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How franchise disputes arise and how to resolve them

Updated: May 16, 2023

Franchise disputes nearly always arise when either the franchisor or the franchisee

feels that the other party is failing to comply with what has previously been agreed.

This could relate to the duties of each party as defined in the franchise agreement. It

could stem from the franchisee’s failure to comply with the methods specified in the

operations manual. Another area, which has been the cause of many franchise

disputes, is misrepresentation by the franchisor when selling the franchise, usually

by exaggerating financial projections.

Blame culture is rife in today’s society. If a franchisee fails to achieve his or her

expectations, they will probably blame the franchisor for misrepresenting or mis

selling the franchise. Few will ask themselves if they have made enough effort.

Conversely the franchisor is unlikely to question the viability of the territory or the

training and support that they provided.

A change of ownership or in the management of the franchise has been the cause of

many disputes or where changing trading conditions have caused a business model

to be modified. Disputes have arisen in franchises in which the franchisor has

negotiated national contracts at margins that were too low to be viable for the

franchisees. Another common problem area has been with franchises that charge a

fixed monthly fee instead of a percentage on sales turnover. Another has been the

over-selling of too many non-exclusive territories. Disputes can arise in new and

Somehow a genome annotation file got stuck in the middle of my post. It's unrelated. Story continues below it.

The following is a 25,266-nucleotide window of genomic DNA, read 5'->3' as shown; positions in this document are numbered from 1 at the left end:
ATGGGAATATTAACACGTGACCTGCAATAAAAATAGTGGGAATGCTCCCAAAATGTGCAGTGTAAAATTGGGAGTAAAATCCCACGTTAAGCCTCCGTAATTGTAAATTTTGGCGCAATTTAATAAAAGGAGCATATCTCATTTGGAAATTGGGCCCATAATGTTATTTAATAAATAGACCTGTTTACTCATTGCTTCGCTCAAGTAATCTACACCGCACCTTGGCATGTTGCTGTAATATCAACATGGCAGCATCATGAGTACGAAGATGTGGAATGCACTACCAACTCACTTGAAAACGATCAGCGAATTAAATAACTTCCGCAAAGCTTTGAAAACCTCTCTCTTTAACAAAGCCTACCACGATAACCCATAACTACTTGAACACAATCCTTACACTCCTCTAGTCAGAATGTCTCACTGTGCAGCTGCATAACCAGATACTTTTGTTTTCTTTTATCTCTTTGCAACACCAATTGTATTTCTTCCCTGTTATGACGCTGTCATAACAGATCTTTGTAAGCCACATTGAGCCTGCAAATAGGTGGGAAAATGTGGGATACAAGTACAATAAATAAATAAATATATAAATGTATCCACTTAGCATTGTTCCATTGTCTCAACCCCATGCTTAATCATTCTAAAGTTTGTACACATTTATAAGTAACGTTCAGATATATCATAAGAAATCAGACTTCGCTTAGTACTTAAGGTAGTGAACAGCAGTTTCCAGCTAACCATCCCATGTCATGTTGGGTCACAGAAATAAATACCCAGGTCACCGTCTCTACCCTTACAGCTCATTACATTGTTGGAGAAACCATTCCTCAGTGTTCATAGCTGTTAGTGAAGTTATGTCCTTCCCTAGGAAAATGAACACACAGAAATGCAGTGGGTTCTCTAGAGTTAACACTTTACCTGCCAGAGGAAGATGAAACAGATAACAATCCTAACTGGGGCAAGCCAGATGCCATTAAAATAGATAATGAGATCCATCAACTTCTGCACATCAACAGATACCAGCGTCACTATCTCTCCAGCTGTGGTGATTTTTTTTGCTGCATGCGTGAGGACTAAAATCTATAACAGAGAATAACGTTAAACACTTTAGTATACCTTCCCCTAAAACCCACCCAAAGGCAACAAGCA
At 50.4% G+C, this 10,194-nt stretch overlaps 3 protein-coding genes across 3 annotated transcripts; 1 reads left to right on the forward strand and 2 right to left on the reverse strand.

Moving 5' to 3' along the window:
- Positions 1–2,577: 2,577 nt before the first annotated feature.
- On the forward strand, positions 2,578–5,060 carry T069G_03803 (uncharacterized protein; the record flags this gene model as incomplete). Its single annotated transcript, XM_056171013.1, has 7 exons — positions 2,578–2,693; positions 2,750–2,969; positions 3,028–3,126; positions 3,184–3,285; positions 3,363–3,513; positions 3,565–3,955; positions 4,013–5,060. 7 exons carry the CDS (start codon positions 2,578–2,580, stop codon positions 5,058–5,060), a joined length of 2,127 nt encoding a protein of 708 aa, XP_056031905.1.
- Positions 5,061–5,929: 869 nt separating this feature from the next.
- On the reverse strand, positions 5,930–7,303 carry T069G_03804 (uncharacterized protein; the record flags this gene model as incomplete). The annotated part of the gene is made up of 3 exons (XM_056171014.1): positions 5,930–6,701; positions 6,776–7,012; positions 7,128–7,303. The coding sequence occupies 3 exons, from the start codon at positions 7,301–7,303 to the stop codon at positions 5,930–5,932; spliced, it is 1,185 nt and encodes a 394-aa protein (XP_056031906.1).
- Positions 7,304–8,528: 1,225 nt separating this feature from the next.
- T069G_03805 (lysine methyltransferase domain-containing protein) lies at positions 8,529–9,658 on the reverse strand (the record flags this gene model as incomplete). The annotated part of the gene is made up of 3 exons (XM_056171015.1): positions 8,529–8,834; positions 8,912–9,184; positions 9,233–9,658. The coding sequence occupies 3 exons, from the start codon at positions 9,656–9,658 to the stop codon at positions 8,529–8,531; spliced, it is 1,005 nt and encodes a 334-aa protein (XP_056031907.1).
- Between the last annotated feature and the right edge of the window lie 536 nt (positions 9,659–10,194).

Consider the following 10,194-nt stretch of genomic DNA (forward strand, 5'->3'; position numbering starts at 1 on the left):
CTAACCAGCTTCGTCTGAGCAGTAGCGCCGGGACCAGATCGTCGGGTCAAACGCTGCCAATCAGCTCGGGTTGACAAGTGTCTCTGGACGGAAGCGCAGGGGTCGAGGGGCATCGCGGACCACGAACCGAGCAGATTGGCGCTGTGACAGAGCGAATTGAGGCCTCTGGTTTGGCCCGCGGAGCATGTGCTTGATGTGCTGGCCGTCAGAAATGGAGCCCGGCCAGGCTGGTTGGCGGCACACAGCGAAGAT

relatively untested franchises but also in well-established ones.

How disputes escalate

The mindset of tit for tat blaming is often how disputes escalate into major legal

battles. There is a great temptation for a disgruntled franchisee to seek moral

support by sharing their grievances with their peers and on social media. This will

magnify the problem and make it public. A franchisor, wishing to show that they

control the business, will be tempted to act forcefully to quell dissent in order to ‘send

a message to the network’.

The next step for one or both of the parties is to appoint a solicitor. The solicitor may initially suggest mediation but unless they feel that their client’s case is weak not many will advise against taking legal action. A few ‘ambulance chasers’ will actively encourage it. When legal fees start to mount up the gulf between the parties widen. In a high percentage of cases the egos of the protagonists will further exacerbate the dispute.

Resolving a franchise dispute


Direct negotiation is by far the best way of resolving franchise disputes. It costs

nothing, is less time consuming and will cause less long-term damage. In the context

of resolving a franchise dispute the key to success lies in both the parties

recognising that the cost of making some concessions to achieve a settlement is far

less than the cost and the risks involved in arbitrating or, even more so, litigating.

However, that is much easier said than done because good judgement is often

impeded by ego and emotion. There are situations where a negotiated settlement is

impossible but generally, even if one of the parties feels that their case is watertight,

it is still sensible to make some concessions to achieve an out of court settlement.